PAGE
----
The Real Deal New York

Landlord sues state over electric billing

NYC politicians say suit hampers negotiations

January 29, 2010 12:59PM
By Adam Pincus

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From left: Manhattan Borough President Scott Stringer, Representative Carolyn Maloney, City Council member Jessica Lappin, and State Assembly member Micah Kellner

Major multi-family owner Urban American is suing the state Public Service Commission over electric billing in thousands of units of mostly rent-stabilized apartments in Manhattan.

The New Jersey-based company filed a lawsuit Jan. 15 in State Supreme Court in Albany to overturn a ruling by the commission that blocked the company from individually billing tenants in four Manhattan apartment complexes for electric usage, known as submetering. Currently the electrical charges are folded into the rent bill based generally on the apartment size, not on actual usage.

The case is being closely followed by elected officials including Rep. Carolyn Maloney and Manhattan Borough President Scott Stringer, who urged the state to block the submetering until certain conditions were fulfilled.

This was the company’s second lawsuit against a state agency in four weeks. Last month, it sued the city’s Housing Preservation and Development in Manhattan State Supreme Court. The landlord claimed it was owed $4 million in lost income after the city delayed approval of rent increases for enhanced Section 8 vouchers at three Manhattan complexes. That suit is still pending, the company said.

The most recent court filing came as a result of an application by Urban American in June 2008 to submeter apartments in four complexes.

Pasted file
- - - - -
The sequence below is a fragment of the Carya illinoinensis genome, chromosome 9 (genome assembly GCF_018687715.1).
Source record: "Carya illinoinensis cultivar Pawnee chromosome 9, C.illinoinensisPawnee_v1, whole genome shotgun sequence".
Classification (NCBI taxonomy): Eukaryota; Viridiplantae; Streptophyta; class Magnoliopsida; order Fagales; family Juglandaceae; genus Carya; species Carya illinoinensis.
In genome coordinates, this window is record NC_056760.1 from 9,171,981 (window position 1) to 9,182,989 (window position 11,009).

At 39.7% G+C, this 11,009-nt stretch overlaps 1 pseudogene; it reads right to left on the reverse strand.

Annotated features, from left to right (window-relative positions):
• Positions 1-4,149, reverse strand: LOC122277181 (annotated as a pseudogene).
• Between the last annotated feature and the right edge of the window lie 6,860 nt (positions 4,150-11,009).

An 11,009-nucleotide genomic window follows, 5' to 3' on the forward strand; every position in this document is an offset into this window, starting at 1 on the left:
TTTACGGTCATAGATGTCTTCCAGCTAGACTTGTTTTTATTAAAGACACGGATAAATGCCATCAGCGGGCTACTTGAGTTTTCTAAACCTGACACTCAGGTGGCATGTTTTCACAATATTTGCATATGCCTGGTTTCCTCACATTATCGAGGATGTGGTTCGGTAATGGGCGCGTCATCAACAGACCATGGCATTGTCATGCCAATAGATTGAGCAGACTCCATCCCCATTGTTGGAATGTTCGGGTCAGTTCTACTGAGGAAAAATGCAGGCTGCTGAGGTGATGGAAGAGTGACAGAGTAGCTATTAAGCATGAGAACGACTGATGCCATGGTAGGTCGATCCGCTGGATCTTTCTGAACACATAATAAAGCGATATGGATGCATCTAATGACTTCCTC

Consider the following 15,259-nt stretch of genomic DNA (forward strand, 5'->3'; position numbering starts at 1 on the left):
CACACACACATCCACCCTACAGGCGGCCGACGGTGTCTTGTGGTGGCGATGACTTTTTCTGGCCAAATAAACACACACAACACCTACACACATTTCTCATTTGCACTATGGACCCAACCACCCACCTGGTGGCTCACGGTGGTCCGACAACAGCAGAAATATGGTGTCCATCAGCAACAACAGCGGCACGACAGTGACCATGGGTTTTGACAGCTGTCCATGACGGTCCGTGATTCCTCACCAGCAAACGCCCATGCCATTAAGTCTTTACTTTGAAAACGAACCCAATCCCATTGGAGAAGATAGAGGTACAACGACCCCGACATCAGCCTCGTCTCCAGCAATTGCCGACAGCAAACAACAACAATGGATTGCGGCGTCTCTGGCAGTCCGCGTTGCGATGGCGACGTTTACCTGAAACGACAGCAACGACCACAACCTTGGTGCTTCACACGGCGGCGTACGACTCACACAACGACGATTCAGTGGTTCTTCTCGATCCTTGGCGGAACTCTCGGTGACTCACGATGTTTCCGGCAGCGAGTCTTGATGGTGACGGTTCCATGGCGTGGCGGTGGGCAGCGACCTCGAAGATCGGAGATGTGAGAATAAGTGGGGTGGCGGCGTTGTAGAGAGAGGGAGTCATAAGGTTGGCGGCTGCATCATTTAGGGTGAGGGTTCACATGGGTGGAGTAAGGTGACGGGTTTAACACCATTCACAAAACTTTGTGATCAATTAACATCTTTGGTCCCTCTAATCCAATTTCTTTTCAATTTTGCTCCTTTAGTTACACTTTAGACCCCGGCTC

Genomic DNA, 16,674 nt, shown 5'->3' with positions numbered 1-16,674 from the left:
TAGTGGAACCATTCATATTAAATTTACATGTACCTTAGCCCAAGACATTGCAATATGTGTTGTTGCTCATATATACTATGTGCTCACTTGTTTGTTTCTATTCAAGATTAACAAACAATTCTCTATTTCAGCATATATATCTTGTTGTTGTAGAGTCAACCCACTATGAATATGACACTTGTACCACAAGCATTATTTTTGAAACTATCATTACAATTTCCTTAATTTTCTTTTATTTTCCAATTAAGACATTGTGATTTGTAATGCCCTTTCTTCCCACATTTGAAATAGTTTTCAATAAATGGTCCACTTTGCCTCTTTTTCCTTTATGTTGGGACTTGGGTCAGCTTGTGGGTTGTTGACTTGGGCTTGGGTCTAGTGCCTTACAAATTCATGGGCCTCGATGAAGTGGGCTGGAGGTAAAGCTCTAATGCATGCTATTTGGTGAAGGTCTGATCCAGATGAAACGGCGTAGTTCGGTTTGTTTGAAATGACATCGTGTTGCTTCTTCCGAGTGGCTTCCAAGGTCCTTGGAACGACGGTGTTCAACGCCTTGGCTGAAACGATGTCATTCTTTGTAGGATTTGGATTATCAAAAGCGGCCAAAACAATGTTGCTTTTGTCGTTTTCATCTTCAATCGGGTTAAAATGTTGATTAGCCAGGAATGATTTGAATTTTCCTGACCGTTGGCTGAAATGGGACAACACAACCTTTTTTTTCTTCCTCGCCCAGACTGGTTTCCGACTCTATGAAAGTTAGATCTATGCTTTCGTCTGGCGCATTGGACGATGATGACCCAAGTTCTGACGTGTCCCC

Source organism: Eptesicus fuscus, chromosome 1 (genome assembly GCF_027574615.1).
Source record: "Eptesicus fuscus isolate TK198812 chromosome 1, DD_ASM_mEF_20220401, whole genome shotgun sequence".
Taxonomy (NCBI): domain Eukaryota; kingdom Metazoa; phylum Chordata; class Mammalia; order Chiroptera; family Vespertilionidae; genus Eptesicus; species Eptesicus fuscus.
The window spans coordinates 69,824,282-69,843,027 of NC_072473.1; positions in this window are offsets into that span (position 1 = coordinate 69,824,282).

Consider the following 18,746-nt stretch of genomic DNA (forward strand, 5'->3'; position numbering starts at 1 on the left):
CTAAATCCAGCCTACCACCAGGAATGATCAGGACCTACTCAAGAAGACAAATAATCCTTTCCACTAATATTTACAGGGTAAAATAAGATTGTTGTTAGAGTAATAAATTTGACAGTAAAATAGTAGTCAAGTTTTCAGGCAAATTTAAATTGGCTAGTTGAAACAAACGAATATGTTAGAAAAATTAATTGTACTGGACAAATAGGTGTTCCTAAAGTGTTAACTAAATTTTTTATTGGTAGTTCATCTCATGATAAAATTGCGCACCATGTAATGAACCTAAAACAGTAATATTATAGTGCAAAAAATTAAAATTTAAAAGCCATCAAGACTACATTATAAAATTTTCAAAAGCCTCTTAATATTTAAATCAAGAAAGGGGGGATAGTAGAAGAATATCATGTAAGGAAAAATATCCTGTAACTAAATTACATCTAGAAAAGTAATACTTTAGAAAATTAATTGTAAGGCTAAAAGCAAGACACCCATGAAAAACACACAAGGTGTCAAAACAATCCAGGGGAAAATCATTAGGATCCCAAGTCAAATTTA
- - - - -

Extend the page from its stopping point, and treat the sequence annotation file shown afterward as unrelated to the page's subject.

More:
Three in East Harlem are the 600-unit Schomburg Plaza, with addresses that includes 1295 Fifth Avenue; 760 units at Metro North Apartments, which includes the buildings 1940-1966 First Avenue; and 405 units at 1890 and 1990 Lexington Avenue. The fourth apartment complex is the 1003-unit complex, Roosevelt Landings, at 510-580 Main Street on Roosevelt Island.

Urban American wants to shift to submetering, which means tenants would be billed for their own electric usage instead of being charged a share of the overall power. Submetering is a way to reduce a building’s overall energy usage and conserve energy, it said in the court papers.

As a matter of policy to promote energy efficiency and equity, the state agency says it supports submetering.

In November 2008, the state granted permission for the conversion. However in February 2009, a group of elected officials including Maloney, Stringer, City Council member Jessica Lappin and State Assemblyman Micah Kellner, sent letters to the state agency seeking to overturn the decision.

The officials wrote that the submetering could result in far higher electric bills for some tenants who use, on average, more power, in part because the apartments are electrically heated and the landlord, they said, was not doing enough to weatherize the units.

The commission consented to the officials’ requests and on Sept. 17, 2009, it issued an order blocking the submetering until certain conditions were fulfilled.

Several elected officials said by filing the suit Urban American was harming recent negotiations. The company met on Jan. 7 at Stringer’s Harlem office with several elected officials including Stringer, Lappin and State Senator Bill Perkins.

Lappin, whose Upper East Side district includes Roosevelt Island, said, “It is disappointing. I can’t speak for the other elected officials, [but] if [Urban American] wants us to work with them to build trust with the residents, [the lawsuit] does not help,” she said.

Kellner, whose Upper East Side district also includes Roosevelt Island, said in a statement to The Real Deal, “By filing this challenge, Urban American is undercutting its claim that it wants to go about doing submetering the right way.”

The company, which owns and manages about 15,000 units in the New York area, said the filing was not meant to impact the talks, but was necessary to preserve its right to appeal the September 2009 Public Service Commission ruling, Urban American spokesperson Joe DePlasco said. He said the company continued to work toward a resolution.

“We are hopeful that we can develop a program that allows us to achieve greater energy conservation without adversely impacting residents,” Urban American COO Douglas Eisenberg said in a statement.

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